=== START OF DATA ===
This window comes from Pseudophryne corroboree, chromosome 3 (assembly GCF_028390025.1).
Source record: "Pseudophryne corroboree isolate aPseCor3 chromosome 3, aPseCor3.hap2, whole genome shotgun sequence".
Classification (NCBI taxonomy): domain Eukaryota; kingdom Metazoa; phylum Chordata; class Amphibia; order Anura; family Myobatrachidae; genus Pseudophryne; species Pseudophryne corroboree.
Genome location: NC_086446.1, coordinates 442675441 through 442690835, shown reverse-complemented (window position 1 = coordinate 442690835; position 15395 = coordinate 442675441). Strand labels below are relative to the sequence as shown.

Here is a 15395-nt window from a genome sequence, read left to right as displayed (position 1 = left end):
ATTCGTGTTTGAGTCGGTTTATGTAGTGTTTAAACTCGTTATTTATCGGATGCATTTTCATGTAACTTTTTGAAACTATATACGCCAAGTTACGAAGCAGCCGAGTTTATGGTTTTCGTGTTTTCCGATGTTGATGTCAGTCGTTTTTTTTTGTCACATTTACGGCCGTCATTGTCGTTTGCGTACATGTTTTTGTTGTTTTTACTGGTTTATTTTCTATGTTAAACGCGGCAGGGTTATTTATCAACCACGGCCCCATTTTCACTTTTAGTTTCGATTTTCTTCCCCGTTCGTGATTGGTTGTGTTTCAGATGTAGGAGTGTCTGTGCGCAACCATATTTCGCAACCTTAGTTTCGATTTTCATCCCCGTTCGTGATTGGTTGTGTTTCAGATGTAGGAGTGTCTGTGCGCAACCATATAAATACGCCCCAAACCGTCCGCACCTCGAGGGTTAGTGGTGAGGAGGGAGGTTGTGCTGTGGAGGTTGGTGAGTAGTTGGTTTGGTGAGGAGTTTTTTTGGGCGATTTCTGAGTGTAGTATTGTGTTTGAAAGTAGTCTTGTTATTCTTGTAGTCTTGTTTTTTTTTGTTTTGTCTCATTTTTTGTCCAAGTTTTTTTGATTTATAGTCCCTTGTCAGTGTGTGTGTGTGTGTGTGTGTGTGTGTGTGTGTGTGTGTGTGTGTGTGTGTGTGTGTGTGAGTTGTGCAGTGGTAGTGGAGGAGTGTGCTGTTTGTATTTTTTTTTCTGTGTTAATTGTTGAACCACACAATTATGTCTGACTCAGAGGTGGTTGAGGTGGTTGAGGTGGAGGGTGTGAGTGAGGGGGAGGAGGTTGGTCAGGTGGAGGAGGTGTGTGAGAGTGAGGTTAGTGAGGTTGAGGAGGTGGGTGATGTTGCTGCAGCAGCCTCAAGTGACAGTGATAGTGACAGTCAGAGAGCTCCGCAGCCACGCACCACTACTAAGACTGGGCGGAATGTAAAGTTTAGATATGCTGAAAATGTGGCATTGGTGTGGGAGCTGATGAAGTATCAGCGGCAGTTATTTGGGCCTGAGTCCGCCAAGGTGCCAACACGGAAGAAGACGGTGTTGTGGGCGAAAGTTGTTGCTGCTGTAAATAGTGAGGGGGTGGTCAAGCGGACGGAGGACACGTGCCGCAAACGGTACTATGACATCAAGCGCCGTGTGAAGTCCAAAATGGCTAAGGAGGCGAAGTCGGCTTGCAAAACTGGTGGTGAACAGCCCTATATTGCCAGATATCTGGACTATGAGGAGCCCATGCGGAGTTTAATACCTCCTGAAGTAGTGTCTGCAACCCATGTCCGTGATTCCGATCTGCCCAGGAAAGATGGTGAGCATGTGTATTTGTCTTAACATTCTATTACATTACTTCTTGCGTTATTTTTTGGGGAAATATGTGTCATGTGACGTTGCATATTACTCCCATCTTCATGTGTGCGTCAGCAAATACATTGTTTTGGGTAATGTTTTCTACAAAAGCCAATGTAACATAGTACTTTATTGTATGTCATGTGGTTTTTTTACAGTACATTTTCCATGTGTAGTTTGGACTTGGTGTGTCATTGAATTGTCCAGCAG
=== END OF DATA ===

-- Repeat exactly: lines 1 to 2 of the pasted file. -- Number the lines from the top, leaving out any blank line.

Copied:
This window comes from Pseudophryne corroboree, chromosome 3 (assembly GCF_028390025.1).
Source record: "Pseudophryne corroboree isolate aPseCor3 chromosome 3, aPseCor3.hap2, whole genome shotgun sequence".